Not every liberal will like this and neither should conservatives for entirely different reasons. While Toobin is certainly doing the honest intellectual thing in recognizing Thomas’ intelligence, conservatives should regard this development with some dismay. There were advantages to being regarded as stupid, the most important of which was that the opposition always underestimated you. They would see only slapstick comedy even when the stage floor was being sawn in a circle out from under them.

To the question: ‘is Rick Perry dumb?’ the nuanced answer at the low point of Barack Obama’s career is now, “unfortunately not”. Gone is the feeling of effortless superiority. And that is too bad. In the early days of Sarah Palin’s emergence, liberals could be counted on to send comedians after her. Today, the President himself responds to her statements. It’s arguably an upgrade. And those who think differently should remind themselves that the tendency to caricature the opposition goes both ways. If the political balance between conservatives and liberals is still so close after all these years it can only mean a rough symmetry of talent on both sides, though the skills might be of different kinds. Clarence Thomas is not dumb and Barack Obama is not a comedian, at least in the sense that his opponents might think he is.

People tend to disparage those who are unlike themselves. A thesis at the Command and General Staff College examined the most famous historical case of the what might be termed the sudden discovery of competence: the Japanese superman warrior myth of 1942. In six months the Japanese man went from being a monkey to a superman.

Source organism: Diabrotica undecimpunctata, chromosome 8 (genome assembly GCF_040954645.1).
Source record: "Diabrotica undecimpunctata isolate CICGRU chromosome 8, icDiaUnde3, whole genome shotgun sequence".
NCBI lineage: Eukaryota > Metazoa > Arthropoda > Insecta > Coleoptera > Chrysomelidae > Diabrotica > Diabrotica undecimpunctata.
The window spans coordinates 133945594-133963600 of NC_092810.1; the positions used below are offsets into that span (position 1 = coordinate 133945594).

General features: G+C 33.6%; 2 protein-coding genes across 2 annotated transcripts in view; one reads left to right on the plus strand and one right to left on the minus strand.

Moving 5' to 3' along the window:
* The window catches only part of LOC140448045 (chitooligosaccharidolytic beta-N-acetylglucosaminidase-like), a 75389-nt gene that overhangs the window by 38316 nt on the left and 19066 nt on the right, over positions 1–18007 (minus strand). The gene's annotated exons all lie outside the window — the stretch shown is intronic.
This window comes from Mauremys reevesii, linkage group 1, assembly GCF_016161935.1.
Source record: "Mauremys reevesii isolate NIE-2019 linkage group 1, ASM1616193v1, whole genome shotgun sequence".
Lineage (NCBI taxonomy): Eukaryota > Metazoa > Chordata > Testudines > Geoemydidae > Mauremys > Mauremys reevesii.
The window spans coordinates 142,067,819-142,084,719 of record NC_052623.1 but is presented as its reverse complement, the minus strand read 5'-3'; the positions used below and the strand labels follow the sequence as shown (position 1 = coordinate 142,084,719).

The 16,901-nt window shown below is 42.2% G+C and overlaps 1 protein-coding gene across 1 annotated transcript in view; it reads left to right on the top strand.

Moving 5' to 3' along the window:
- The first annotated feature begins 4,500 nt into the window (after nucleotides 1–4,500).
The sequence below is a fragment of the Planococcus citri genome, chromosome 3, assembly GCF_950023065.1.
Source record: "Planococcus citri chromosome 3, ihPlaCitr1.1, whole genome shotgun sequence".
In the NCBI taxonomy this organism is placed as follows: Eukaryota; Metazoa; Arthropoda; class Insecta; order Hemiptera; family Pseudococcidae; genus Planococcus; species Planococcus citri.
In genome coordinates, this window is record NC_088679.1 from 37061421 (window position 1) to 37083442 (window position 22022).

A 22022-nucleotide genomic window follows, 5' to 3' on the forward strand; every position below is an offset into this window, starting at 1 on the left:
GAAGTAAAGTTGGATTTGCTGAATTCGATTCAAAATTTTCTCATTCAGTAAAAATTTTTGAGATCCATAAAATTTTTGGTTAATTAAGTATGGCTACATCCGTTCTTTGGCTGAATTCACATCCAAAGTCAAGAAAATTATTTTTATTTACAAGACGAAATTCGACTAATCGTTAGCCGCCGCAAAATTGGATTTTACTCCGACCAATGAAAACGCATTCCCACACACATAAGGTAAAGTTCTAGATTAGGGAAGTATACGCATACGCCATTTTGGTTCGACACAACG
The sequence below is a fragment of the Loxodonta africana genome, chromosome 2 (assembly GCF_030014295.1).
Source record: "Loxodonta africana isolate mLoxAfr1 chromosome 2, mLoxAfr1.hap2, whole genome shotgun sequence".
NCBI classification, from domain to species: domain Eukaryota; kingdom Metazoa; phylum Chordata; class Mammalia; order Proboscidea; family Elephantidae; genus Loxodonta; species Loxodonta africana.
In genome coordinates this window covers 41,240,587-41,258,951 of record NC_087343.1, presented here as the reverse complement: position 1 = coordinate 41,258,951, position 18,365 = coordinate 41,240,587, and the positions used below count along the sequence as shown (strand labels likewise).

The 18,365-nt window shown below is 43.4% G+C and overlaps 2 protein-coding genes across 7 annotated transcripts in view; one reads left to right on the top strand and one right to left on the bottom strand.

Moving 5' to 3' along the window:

the “impregnable” British fortress of Singapore fell to the soldiers of the 25th Army, although Yamashita’s men had faced an enemy that outnumbered them by nearly two to one. Hong Kong fell on 5 January, the Netherlands East Indies and the vital Burmese port of Rangoon on 8 March, and the Philippines on 9 May. The offensive ended with the defeat of the bulk of the British and Indian forces in Burma at Kalewa, on the Chindwin River, near the Indian border. On the surface, the Centrifugal Offensive was a master stroke by Japanese combined arms forces against a numerically superior enemy. Western characterizations of the Japanese as “pre-Hellenic, prerational, and prescientific” inhabitants of a “class-C nation” rapidly became tales of born jungle and night fighters with near superhuman powers. The myth of the Japanese “Jungle Superman” had been born.

What is less widely realized is that the Japanese themselves, no less than Thomas Shenton, the Singapore governor who urged Percival to “shove the little men off”, were under the spell of illusion. The Japanese made the fundamental mistake of believing the US Navy to be inferor, until Midway and Guadalcanal taught them differently. Only when both sides realized that the other had strengths did a grudging respect set in. Fortunately or unfortunately, Toobin now gets it:

The implications of Thomas’s leadership for the Court, and for the country, are profound. Thomas is probably the most conservative Justice to serve on the Court since the nineteen-thirties. More than virtually any of his colleagues, he has a fully wrought judicial philosophy that, if realized, would transform much of American government and society. Thomas’s views both reflect and inspire the Tea Party movement, which his wife has helped lead almost since its inception. The Tea Party is a diffuse operation, and it can be difficult to pin down its stand on any given issue. Still, the Tea Party is unusual among American political movements in its commitment to a specific view of the Constitution—one that accords, with great precision, with Thomas’s own approach. For decades, various branches of the conservative movement have called for a reduction in the size of the federal government, but for the Tea Party, and for Thomas, small government is a constitutional command.


The liberal cause should have gone on believing that George W. Bush was a chimpanzee. And yes, it’s not too late to hope they’ll imagine that Rick Perry is stupid.  But maybe the easy time is over and hard slog is about to start.